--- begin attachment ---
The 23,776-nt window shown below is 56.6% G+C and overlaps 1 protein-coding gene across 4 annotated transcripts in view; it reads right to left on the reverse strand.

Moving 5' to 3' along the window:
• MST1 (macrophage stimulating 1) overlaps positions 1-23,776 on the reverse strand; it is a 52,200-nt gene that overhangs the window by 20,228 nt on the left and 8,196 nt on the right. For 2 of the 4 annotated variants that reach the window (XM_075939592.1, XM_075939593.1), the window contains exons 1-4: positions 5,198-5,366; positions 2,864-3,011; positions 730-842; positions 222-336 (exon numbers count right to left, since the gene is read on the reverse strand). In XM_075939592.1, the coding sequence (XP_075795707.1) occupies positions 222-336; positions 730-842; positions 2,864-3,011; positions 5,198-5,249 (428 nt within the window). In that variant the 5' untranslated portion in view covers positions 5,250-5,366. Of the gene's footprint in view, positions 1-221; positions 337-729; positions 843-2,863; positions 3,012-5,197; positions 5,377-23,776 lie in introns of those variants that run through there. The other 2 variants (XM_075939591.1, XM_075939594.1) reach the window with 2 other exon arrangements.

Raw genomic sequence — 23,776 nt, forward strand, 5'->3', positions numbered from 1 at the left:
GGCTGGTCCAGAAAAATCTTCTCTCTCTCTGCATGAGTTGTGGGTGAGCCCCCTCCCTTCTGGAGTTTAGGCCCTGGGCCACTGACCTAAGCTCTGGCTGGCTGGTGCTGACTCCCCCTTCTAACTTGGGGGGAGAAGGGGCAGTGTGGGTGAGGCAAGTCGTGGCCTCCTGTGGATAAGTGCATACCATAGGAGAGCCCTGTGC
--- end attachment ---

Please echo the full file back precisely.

The 23,776-nt window shown below is 56.6% G+C and overlaps 1 protein-coding gene across 4 annotated transcripts in view; it reads right to left on the reverse strand.

Moving 5' to 3' along the window:
• MST1 (macrophage stimulating 1) overlaps positions 1-23,776 on the reverse strand; it is a 52,200-nt gene that overhangs the window by 20,228 nt on the left and 8,196 nt on the right. For 2 of the 4 annotated variants that reach the window (XM_075939592.1, XM_075939593.1), the window contains exons 1-4: positions 5,198-5,366; positions 2,864-3,011; positions 730-842; positions 222-336 (exon numbers count right to left, since the gene is read on the reverse strand). In XM_075939592.1, the coding sequence (XP_075795707.1) occupies positions 222-336; positions 730-842; positions 2,864-3,011; positions 5,198-5,249 (428 nt within the window). In that variant the 5' untranslated portion in view covers positions 5,250-5,366. Of the gene's footprint in view, positions 1-221; positions 337-729; positions 843-2,863; positions 3,012-5,197; positions 5,377-23,776 lie in introns of those variants that run through there. The other 2 variants (XM_075939591.1, XM_075939594.1) reach the window with 2 other exon arrangements.

Raw genomic sequence — 23,776 nt, forward strand, 5'->3', positions numbered from 1 at the left:
GGCTGGTCCAGAAAAATCTTCTCTCTCTCTGCATGAGTTGTGGGTGAGCCCCCTCCCTTCTGGAGTTTAGGCCCTGGGCCACTGACCTAAGCTCTGGCTGGCTGGTGCTGACTCCCCCTTCTAACTTGGGGGGAGAAGGGGCAGTGTGGGTGAGGCAAGTCGTGGCCTCCTGTGGATAAGTGCATACCATAGGAGAGCCCTGTGC